Today, Stephanie is chewing grape bubble gum. I don’t know why, but girls are always prettier when they smell like grape bubble gum. She and I walked home part way from school together everyday. I liked that her name was almost my name.
She had a star on her necklace. It was funny looking. “This is a star of David. It means I am Jewish.” “What does that mean?” “Your family is Christian and you go to a church, right?” “Yes.” “My family is not Christian. We go to a synagogue. We are Jewish.” “Whoa. Not everyone is Christian?” “No. There are a lot of Jews in the world. I will see you tomorrow, OK?” “Sure. I’ll see you tomorrow.”
How about that. There are people in the world who aren’t Christian. I knew she was different. I liked that about her. She was teaching me things too. Stephanie and I had our walks together in the second grade, which was the 1968-1969 school year.
Our teacher read us our daily devotions every morning after we said the pledge. The daily devotion as I recall, was an attempt to teach us values without being explicitly religious. I don’t know if it was my teacher’s idea or that of the school board.
One daily devotion I remember was about a butterfly breaking out of its cocoon and a woman tries to be helpful and cuts open the cocoon with a pair of scissors. The butterfly couldn’t fly. It needed to struggle out of its cocoon to strengthen its muscles so it could fly.
I also remember being very confused about one that referred to “an I for an I and a 2 for a 2”. I asked my mom about it and she said it was “an eye for an eye and a tooth for a tooth”. When she explained what it meant, I was shocked at how violent the adult world was.
In the third grade, Stephanie was gone. I always presumed that her family moved. I had two more classmates who were Jewish though, Rachel and Samuel.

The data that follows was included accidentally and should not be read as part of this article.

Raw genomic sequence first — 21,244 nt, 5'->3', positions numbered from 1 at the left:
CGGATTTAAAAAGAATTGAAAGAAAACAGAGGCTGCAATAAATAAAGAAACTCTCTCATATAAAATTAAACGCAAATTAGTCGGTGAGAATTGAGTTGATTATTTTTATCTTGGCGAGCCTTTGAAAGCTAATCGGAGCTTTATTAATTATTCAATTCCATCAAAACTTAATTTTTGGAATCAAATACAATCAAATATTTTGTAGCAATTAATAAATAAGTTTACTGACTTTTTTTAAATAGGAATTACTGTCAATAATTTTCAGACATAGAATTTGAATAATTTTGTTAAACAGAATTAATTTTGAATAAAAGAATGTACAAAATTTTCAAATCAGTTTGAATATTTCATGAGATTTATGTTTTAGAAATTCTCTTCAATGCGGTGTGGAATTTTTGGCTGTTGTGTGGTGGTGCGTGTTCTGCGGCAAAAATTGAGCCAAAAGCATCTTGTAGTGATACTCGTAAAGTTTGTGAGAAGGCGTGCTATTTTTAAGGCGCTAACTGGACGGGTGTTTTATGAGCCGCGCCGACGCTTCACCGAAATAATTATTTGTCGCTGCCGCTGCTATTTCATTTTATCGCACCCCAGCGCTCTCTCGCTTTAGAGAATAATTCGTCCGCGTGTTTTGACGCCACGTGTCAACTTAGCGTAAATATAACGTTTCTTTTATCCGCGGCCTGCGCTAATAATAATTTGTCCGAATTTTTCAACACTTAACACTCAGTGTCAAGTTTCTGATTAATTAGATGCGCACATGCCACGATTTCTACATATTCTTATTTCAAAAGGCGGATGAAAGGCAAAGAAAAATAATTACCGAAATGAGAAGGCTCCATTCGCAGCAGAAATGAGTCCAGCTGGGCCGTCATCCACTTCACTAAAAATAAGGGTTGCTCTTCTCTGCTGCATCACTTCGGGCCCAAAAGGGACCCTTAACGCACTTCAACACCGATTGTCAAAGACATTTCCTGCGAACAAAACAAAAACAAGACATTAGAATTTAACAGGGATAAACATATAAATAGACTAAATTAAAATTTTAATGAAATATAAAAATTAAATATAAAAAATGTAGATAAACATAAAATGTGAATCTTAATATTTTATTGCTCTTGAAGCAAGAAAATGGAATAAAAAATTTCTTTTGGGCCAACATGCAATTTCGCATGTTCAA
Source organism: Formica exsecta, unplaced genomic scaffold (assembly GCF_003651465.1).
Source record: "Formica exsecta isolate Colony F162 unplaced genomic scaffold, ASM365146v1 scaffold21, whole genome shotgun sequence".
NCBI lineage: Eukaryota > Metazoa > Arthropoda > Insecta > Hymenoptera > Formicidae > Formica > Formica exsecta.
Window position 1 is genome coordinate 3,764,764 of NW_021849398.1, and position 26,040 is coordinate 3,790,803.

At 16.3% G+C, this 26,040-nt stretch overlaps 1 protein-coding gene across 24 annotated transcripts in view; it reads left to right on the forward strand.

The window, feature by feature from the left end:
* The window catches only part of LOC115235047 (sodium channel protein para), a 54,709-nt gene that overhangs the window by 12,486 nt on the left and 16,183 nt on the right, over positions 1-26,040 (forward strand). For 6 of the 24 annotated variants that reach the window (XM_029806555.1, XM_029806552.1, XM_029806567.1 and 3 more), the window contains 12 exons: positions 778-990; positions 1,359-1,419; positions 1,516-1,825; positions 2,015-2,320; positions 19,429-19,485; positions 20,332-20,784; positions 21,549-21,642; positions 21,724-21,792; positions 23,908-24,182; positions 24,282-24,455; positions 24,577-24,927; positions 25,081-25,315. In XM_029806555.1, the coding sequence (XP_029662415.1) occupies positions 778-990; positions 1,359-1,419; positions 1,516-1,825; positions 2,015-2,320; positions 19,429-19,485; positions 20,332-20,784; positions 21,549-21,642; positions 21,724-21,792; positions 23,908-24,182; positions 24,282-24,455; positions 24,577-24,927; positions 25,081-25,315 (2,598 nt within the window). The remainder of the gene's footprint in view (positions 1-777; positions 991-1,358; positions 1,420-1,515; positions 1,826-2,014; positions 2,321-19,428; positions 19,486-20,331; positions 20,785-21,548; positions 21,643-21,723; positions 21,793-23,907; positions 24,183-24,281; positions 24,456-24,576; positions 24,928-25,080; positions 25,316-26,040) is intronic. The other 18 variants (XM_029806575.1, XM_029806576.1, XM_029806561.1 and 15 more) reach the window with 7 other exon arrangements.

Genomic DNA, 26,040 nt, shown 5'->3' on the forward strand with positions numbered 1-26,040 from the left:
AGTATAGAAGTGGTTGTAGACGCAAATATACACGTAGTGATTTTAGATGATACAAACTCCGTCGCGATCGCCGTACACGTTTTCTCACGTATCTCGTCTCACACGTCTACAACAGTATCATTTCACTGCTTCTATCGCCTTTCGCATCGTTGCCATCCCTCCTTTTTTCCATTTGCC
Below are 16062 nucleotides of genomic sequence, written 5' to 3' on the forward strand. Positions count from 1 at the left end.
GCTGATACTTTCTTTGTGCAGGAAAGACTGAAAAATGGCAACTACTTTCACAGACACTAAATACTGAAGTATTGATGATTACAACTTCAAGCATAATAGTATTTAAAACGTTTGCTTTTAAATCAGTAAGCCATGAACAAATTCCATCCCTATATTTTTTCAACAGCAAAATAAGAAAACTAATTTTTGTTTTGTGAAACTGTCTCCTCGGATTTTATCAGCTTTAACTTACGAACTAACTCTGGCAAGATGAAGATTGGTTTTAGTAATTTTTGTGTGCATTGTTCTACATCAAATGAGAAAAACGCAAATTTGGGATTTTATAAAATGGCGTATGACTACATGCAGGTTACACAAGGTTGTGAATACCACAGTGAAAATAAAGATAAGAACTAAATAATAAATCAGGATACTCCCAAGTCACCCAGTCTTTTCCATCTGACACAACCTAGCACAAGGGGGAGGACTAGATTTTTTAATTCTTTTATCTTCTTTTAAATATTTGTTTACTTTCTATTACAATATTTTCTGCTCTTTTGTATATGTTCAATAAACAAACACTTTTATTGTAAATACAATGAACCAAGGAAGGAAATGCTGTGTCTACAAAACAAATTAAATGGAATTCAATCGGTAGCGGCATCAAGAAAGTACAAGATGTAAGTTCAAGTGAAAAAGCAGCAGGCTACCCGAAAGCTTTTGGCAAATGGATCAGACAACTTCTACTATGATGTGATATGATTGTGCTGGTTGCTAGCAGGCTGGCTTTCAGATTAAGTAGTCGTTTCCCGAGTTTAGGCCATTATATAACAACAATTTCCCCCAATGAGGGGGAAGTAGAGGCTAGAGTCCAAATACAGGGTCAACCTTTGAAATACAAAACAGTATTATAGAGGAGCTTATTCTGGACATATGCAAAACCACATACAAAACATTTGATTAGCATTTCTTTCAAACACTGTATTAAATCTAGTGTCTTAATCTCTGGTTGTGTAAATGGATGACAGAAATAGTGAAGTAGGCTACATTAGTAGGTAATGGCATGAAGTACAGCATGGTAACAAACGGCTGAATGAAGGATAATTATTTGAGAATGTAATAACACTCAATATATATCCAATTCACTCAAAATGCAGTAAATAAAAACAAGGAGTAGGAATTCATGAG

One day we had special guests in our classroom. One man sat in a chair behind a table with a box on it. The other man was standing. The teacher said they were Gideons and they had gifts for us. The first man would call a name, made a checkmark by the name on a piece of paper and the second man reached into the box and handed that student a little book.
When Rachel got up and picked up her book, she wasn’t pleased. My name was called and I discovered that the book was a New Testament. I knew that this was a Christian book. I also knew why Rachel was unhappy. Then they called Samuel’s name. He was unhappy too.
In 1963, the US Supreme Court decided in the case, School District of Abington Township v. Schempp that public school prayer and Bible reading in the public schools violated the establishment clause of the first amendment.
Not to be thwarted, either my teachers or the school board, found other ways of working around the supreme court decision. They did this by using daily devotions and distributing New Testaments.
This incident stayed with my whole life. It is one of the reasons why I have strong feeling that church and state must be kept separate.
©2017 Stephen L. Martin
Photo: Star of David pendant